Moses was discouraged because he was too impressed by Pharaoh and not impressed enough by God.

Many Christians find themselves in the same place. They find it hard to trust God and believe that He is for them. This is why Paul says we must not be conformed to this world, but be transformed by the renewing of your mind (Romans 12:1-2). The children of Israel needed their minds renewed, and we do also.

Ezekiel 20:5-9 shows why God was so small and Pharaoh was so big in Israel’s heart during this time. Ezekiel explained that they trusted the gods of their oppressors, worshipping the gods of the Egyptians. This is why they didn’t trust God, and His messenger Moses.

God says “Now” in verse 1 because Pharaoh’s refusal and increase of the people’s burdens are part of God’s plan. Not only will God deliver his people from Egypt, but God will so utterly overwhelm and defeat Pharaoh that he will send, even drive, them out. “Now,” God says — because Pharaoh has refused (according to plan!), and because he has acted wickedly to increase the peoples’ oppression — “Now the deliverance will be even more drastic.” Pharaoh’s refusal to let the people go will not only flip to eventual permission, but he will send them out — he will even drive them. “Now,” God says, “because it’s gotten worse, it will, in the end, be even better.”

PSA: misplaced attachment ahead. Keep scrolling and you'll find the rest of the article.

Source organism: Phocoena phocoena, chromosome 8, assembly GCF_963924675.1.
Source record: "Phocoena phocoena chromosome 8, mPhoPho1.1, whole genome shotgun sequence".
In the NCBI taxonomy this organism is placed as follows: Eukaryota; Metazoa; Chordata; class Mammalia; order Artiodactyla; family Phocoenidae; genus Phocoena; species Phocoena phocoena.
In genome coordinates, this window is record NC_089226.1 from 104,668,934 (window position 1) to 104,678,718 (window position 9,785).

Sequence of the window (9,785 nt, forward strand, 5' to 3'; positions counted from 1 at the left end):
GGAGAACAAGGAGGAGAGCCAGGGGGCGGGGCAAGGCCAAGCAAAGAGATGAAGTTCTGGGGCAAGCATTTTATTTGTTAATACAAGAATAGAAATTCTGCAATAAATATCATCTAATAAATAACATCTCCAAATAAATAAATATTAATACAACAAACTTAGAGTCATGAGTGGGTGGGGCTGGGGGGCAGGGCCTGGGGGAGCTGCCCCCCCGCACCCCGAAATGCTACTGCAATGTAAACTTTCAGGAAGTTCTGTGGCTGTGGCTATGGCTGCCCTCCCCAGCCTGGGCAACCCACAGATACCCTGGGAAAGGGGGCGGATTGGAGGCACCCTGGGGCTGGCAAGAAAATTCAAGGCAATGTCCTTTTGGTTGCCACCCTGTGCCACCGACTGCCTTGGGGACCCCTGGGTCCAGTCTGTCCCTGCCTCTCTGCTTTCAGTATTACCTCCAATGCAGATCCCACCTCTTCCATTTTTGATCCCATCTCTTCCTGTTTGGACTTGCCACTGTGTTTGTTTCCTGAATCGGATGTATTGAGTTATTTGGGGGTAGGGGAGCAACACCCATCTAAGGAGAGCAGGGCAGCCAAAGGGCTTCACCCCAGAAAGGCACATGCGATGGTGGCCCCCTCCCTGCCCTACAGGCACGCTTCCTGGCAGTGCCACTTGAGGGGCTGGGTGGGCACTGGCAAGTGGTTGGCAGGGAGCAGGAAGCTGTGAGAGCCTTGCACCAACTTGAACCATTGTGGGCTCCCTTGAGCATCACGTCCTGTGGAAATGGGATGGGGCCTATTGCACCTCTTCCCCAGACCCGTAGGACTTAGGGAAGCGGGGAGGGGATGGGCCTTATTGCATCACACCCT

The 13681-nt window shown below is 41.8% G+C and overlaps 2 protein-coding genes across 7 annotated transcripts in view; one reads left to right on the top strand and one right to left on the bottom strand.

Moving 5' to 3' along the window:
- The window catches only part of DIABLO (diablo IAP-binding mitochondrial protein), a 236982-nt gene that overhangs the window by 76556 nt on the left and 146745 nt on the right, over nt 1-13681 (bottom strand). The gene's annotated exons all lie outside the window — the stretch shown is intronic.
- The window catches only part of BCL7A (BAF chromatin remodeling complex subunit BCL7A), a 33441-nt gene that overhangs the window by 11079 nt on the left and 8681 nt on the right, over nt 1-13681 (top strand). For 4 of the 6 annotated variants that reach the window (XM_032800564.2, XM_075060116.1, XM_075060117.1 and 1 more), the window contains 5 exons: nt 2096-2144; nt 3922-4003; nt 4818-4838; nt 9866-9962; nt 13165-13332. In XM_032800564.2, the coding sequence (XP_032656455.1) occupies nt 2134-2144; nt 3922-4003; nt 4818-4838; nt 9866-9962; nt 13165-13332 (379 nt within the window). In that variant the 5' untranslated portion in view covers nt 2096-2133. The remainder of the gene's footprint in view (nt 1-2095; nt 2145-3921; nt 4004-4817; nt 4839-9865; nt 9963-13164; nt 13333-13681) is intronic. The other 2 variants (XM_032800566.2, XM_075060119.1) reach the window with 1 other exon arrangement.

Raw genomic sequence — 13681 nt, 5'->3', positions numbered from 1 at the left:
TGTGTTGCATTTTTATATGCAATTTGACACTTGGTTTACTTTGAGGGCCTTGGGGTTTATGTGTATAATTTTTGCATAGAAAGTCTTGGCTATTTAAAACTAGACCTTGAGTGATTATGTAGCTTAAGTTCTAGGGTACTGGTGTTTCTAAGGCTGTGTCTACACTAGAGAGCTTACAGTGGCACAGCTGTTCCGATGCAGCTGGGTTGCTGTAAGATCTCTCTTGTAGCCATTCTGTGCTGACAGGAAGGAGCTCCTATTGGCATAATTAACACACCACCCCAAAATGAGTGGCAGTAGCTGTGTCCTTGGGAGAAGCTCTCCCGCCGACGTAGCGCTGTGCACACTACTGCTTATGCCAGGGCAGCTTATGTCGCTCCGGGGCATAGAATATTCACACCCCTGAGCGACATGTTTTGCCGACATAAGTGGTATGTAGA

For us, God wants to be more than God Almighty – He wants us also to know Him as a personal, promise making and promise keeping God, whom we can trust in everything.
“The supreme need in every hour of difficulty and depression is a vision of God. To see Him is to see all else in proper proportion and perspective.”

“When all human help has failed, and the soul, exhausted and despairing, has given up hope from man, God draws near, and says, I AM.”

I am the LORD: In reminding Moses of the great name of God (Yahweh), He confirmed that he remained the covenant-making and covenant-keeping God, who would absolutely fulfill His promise to Moses.

This is such an important lesson for us to learn along with Moses about God’s surprising way of doing things. God is not afraid to have things get worse before he makes them better. In fact, he delights to do it just this way. This is just like God. In the seeming setbacks of his people, God is producing for us a greater glory (2 Corinthians 4:17). He takes longer than we would have chosen, and in the end, he effects an even greater victory than we could have hoped. When we pray with Paul in Ephesians 3:20, for God “to do far more abundantly than all that we ask or think,” he doesn’t usually take the path of least resistance. He leads down a path more difficult than we would have chosen for ourselves to give us an even greater deliverance than we could have asked or thought.